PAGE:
Oh, jeez, there are so many delicacies in Paris. From the boulangeries to the patisseries to every other -erie, there is plenty of food to keep you full as you explore France. Sure, you can survive on cheese, baguette, and wine, but sometimes you want to indulge on even more! C’est vrai?!

Today I’m focusing on Parisian restaurants that are currently on my radar. On y va!

I came across Josephine Chez Dumonet via Mimi Thorisson‘s Instagram. This soufflé has all of my attention!

Le Grand Marnier souffl̩ at Josephine Chez Dumonet Рphoto by Mimi Thorisson

I spotted Kong on Gabrielle Caunesil‘s Instagram as she seems to go there each time she’s in Paris. The view and atmosphere look wonderful. The reviews online are varied. I’m not sure I’ll make it on this trip, but it does look interesting.

Alain Ducasse is a well-known French chef and has many restaurants around Paris (and France and Japan and USA), including in Le Meurice and Plaza Athenée (two of Paris’s most luxurious hotels).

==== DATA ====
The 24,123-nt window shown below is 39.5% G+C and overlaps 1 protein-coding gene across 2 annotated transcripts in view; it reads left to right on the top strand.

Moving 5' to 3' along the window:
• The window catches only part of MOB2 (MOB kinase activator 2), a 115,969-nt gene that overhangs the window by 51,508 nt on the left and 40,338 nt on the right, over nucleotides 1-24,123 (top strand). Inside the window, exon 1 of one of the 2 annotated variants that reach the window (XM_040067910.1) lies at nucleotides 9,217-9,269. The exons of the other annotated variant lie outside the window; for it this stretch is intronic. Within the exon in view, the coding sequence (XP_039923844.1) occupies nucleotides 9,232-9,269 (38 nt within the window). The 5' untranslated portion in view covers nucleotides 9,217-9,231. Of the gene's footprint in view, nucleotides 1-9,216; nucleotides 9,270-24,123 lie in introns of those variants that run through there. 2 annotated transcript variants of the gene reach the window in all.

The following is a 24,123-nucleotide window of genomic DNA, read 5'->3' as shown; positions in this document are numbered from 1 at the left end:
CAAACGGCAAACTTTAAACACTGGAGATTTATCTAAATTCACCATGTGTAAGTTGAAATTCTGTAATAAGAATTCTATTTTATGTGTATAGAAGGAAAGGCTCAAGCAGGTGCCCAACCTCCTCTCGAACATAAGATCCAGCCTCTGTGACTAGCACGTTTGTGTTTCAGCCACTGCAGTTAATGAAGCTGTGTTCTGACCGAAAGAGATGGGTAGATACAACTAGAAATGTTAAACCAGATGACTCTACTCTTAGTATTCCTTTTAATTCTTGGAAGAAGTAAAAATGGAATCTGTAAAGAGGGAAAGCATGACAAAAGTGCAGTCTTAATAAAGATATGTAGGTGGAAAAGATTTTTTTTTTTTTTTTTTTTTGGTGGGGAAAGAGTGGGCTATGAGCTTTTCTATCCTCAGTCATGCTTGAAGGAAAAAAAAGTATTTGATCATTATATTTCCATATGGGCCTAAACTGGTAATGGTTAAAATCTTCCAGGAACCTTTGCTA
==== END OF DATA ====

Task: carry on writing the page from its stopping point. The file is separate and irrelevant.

Alain Ducasse – Le Meurice

I went to Montparnasse 1900 brasserie on my last trip to Paris, and I had a delicious meal among art deco decor. It was a lovely evening with friends, and you wouldn’t have to twist my arm to make a return visit.

Montparnasse 1900

Paul is a chain restaurant, and it makes me très happy. They’re everywhere, so if you’re ever in need of a quick bite of something savory or sweet, Paul is a great place to go.

Paul
Paul

Two for Tuesday: Read and Watch en Français

During my undergrad, I read so many classic and contemporary novels, plays, and poems en français. Then, when I was a teacher, I read kids books daily, and in my PhD life, I read a French academic article every now and then. Since then, however, I’ve read minimally in French. I never pick up any French books now, although this post reminds me that there’s no reason why I shouldn’t. I know a lot about language learning and teaching, and so I should know better. To continue building skills in a language, reading in that language is a must!

One of my favourite, classic French plays is Le Malade Imaginaire by Molière. This was the last piece Molière wrote back in 1673. Yes, 1673! Can you imagine? When I had to read it for for class, I remember laughing and I did the same when we watched the film. It’s so ridiculous that you can’t help but laugh.